Your smartphone may reduce your cognitive capacity—even if you don’t use it.
Titled “Brain Drain: The Mere Presence of One’s Own Smartphone Reduces Available Cognitive Capacity,” the study shows how phones change cognitive processes for the worse. Researchers at the McCombs School of Business at the University of Texas at Austin gathered 800 participants and asked them to complete a series of computer tasks specifically designed to require their full attention.
Perhaps unsurprisingly, the people who’d left their phones in another room scored higher on the tests than the people who kept their phones on their desks—but this group also scored higher than people who kept their phones in their pockets.
“The proliferation of smartphones has ushered in an era of unprecedented connectivity,” the study’s authors wrote. “[…]Just a decade ago, this state of constant connection would have been inconceivable; today, it is seemingly indispensable.” “We propose that the mere presence of one’s own smartphone may induce ‘brain drain’ by occupying limited-capacity cognitive resources for purposes of attentional control.”
The researchers believe that smartphones prevent us from paying full attention to certain tasks.
When our smartphones are present, we necessarily pay more attention to them—we’re incapable of treating our smartphones as unimportant.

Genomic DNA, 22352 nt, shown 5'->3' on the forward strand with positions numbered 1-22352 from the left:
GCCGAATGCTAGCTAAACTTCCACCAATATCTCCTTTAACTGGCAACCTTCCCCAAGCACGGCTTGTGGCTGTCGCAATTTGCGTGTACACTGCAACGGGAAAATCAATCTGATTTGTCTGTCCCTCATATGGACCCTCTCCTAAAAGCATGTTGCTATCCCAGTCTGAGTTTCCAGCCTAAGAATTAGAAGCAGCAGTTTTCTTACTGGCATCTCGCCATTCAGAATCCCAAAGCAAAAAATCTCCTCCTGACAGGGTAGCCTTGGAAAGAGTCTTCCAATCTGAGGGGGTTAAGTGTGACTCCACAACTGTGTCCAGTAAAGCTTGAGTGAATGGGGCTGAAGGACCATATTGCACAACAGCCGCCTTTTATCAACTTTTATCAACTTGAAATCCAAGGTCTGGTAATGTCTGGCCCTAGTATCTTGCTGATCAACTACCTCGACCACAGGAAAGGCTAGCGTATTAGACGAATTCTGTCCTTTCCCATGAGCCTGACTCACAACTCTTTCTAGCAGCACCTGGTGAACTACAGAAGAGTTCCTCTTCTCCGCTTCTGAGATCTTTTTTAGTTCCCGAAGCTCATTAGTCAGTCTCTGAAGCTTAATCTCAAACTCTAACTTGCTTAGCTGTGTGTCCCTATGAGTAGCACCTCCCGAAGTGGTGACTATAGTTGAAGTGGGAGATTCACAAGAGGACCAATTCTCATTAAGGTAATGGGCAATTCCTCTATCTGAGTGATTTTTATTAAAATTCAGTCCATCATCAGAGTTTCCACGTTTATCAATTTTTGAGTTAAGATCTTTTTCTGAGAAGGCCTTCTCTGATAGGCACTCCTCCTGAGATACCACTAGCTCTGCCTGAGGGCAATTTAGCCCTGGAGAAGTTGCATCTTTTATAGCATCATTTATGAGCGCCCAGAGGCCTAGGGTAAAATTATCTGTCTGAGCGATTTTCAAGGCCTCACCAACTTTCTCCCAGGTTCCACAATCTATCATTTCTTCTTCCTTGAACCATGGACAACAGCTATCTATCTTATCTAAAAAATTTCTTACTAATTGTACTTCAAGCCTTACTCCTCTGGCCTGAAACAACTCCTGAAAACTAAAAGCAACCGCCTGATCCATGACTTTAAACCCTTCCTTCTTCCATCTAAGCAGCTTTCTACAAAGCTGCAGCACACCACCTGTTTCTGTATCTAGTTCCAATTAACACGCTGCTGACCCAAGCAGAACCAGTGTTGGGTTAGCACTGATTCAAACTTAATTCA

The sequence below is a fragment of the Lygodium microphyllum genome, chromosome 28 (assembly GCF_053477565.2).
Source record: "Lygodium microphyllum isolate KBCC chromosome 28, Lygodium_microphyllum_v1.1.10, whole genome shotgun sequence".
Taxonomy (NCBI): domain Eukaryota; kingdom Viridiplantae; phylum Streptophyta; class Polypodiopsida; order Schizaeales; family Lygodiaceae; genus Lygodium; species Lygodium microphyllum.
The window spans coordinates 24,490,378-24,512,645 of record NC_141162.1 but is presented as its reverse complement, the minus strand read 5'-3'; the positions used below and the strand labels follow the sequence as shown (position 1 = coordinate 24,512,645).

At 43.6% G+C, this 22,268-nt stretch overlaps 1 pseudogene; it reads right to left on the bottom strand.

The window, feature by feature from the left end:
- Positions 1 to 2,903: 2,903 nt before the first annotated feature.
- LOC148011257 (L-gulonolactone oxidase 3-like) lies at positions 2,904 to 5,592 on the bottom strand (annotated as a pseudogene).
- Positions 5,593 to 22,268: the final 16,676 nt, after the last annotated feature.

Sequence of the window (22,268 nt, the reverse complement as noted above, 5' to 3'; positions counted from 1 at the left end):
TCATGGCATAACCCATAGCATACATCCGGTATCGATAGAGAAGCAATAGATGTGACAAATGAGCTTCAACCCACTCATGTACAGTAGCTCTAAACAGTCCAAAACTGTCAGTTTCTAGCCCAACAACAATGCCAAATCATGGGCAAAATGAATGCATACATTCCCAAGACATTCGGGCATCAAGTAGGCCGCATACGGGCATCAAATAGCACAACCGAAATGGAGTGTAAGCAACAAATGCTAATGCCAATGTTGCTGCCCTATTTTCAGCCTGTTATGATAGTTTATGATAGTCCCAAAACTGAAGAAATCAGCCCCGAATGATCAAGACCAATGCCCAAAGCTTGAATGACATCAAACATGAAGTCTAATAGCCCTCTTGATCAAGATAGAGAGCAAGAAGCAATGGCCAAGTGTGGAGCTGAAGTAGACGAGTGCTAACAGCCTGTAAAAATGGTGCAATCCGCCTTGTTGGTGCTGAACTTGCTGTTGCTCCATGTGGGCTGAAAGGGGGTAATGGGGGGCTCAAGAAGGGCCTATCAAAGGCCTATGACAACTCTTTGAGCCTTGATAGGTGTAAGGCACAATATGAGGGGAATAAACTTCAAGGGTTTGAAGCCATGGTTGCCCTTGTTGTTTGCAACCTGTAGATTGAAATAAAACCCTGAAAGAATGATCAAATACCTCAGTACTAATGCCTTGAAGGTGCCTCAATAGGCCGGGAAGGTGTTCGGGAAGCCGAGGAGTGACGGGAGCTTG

“We see a linear trend that suggests that as the smartphone becomes more noticeable, participants’ available cognitive capacity decreases,” said co-author Adrian Ward to Science Daily. “Your conscious mind isn’t thinking about your smartphone, but that process—the process of requiring yourself to not think about something—uses up some of your limited cognitive resources. It’s a brain drain.”
The study shows that smartphones affect cognitive capacity in two ways: available working memory capacity and functional fluid intelligence.
Other studies have drawn similar conclusions. One survey from Kaspersky Lab indicated that Americans use their phones as “replacement memories,” choosing to store important information in the digital realm.
“Our brain appears to strengthen a memory each time we recall it, and at the same time forget irrelevant memories that are distracting us. Past research has repeatedly demonstrated that actively recalling information is a very efficient way to create a permanent memory,” said Dr. Maria Wimber of the University of Birmingham’s School of Psychology.
“[…]It can be argued that the trend to look up information before even trying to recall it prevents the build-up of long-term memories.”
Looks like phones are going to continue to be controversial. Do they help us? Or, do they hurt us?